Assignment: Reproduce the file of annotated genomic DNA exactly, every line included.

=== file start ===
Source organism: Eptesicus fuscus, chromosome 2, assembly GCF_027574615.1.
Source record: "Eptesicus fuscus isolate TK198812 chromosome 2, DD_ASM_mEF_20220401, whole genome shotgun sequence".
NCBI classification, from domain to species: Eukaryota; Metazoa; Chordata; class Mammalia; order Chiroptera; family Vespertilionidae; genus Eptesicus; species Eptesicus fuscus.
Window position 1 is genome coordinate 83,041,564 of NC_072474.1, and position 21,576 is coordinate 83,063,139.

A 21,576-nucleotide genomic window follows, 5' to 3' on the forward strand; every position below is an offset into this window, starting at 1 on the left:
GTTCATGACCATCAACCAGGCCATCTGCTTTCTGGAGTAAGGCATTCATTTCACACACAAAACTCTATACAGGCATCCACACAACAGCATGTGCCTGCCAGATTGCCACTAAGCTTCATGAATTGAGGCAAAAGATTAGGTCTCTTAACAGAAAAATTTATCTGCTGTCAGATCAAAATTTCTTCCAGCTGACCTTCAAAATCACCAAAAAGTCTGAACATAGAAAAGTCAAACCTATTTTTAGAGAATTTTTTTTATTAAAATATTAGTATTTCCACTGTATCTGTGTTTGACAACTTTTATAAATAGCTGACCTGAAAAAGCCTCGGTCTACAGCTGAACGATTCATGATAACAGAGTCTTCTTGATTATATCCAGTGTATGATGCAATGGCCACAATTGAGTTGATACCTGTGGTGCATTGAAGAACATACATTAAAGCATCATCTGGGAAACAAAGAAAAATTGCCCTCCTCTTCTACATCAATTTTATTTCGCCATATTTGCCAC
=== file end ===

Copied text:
Source organism: Eptesicus fuscus, chromosome 2, assembly GCF_027574615.1.
Source record: "Eptesicus fuscus isolate TK198812 chromosome 2, DD_ASM_mEF_20220401, whole genome shotgun sequence".
NCBI classification, from domain to species: Eukaryota; Metazoa; Chordata; class Mammalia; order Chiroptera; family Vespertilionidae; genus Eptesicus; species Eptesicus fuscus.
Window position 1 is genome coordinate 83,041,564 of NC_072474.1, and position 21,576 is coordinate 83,063,139.

A 21,576-nucleotide genomic window follows, 5' to 3' on the forward strand; every position below is an offset into this window, starting at 1 on the left:
GTTCATGACCATCAACCAGGCCATCTGCTTTCTGGAGTAAGGCATTCATTTCACACACAAAACTCTATACAGGCATCCACACAACAGCATGTGCCTGCCAGATTGCCACTAAGCTTCATGAATTGAGGCAAAAGATTAGGTCTCTTAACAGAAAAATTTATCTGCTGTCAGATCAAAATTTCTTCCAGCTGACCTTCAAAATCACCAAAAAGTCTGAACATAGAAAAGTCAAACCTATTTTTAGAGAATTTTTTTTATTAAAATATTAGTATTTCCACTGTATCTGTGTTTGACAACTTTTATAAATAGCTGACCTGAAAAAGCCTCGGTCTACAGCTGAACGATTCATGATAACAGAGTCTTCTTGATTATATCCAGTGTATGATGCAATGGCCACAATTGAGTTGATACCTGTGGTGCATTGAAGAACATACATTAAAGCATCATCTGGGAAACAAAGAAAAATTGCCCTCCTCTTCTACATCAATTTTATTTCGCCATATTTGCCAC